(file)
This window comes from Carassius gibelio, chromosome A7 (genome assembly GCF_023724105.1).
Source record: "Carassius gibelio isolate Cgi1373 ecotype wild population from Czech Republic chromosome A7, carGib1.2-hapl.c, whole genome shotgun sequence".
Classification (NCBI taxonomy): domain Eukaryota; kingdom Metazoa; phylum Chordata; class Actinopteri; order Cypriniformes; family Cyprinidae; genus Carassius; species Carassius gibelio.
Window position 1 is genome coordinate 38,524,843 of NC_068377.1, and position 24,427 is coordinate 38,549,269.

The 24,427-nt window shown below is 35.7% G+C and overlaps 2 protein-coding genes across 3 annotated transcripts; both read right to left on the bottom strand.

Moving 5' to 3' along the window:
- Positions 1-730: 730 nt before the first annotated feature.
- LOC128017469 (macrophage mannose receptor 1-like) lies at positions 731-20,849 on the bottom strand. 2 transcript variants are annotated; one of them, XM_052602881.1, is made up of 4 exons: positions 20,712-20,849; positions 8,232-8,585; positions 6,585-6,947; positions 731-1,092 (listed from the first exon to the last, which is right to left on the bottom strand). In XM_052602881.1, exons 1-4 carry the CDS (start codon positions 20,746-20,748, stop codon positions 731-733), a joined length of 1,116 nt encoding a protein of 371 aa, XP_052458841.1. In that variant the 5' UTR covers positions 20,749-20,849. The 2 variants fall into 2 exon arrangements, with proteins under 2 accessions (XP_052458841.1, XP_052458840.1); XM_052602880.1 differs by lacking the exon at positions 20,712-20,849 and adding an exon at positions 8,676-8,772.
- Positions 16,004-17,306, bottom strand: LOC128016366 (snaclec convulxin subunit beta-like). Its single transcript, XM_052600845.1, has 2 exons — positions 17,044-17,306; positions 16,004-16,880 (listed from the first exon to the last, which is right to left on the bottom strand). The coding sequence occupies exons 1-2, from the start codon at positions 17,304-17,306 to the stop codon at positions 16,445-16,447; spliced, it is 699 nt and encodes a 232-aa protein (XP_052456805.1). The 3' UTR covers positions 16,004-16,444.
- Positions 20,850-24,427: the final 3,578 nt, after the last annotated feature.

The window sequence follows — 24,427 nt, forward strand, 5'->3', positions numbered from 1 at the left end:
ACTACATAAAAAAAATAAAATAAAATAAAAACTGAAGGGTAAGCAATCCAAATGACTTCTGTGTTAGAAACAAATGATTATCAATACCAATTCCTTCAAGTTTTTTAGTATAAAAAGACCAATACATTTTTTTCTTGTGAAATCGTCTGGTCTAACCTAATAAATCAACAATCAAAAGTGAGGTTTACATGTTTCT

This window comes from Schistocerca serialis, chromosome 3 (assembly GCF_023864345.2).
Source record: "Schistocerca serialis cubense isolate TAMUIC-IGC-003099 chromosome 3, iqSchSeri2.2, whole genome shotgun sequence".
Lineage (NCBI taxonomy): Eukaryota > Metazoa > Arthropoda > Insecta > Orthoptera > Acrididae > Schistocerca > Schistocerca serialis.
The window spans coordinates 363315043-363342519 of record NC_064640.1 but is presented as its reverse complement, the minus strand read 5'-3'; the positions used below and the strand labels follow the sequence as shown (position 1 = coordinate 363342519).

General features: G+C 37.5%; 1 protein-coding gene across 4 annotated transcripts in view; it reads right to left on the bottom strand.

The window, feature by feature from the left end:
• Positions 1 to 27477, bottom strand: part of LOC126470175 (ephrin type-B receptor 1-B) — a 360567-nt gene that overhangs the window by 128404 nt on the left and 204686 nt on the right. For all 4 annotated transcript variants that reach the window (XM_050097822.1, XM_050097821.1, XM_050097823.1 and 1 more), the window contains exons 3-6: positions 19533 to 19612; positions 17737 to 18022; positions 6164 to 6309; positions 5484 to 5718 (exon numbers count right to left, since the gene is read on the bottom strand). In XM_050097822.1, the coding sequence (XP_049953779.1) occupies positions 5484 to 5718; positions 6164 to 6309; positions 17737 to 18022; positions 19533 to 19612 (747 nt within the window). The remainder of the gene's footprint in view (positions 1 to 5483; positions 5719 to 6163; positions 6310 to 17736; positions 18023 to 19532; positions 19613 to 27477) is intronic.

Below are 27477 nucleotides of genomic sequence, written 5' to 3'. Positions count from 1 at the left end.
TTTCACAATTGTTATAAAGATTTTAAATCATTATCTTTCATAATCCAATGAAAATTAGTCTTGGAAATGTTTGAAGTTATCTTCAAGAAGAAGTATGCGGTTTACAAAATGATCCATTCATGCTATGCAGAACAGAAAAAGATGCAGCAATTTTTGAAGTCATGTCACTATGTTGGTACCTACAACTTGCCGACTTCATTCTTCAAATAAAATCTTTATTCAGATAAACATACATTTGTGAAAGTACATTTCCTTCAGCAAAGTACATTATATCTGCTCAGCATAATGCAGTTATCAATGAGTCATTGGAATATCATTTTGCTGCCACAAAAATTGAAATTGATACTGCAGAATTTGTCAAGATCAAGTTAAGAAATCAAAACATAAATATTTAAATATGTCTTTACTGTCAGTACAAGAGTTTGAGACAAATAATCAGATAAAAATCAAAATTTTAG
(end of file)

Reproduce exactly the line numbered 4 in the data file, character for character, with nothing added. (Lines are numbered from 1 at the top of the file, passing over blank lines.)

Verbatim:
Window position 1 is genome coordinate 38,524,843 of NC_068377.1, and position 24,427 is coordinate 38,549,269.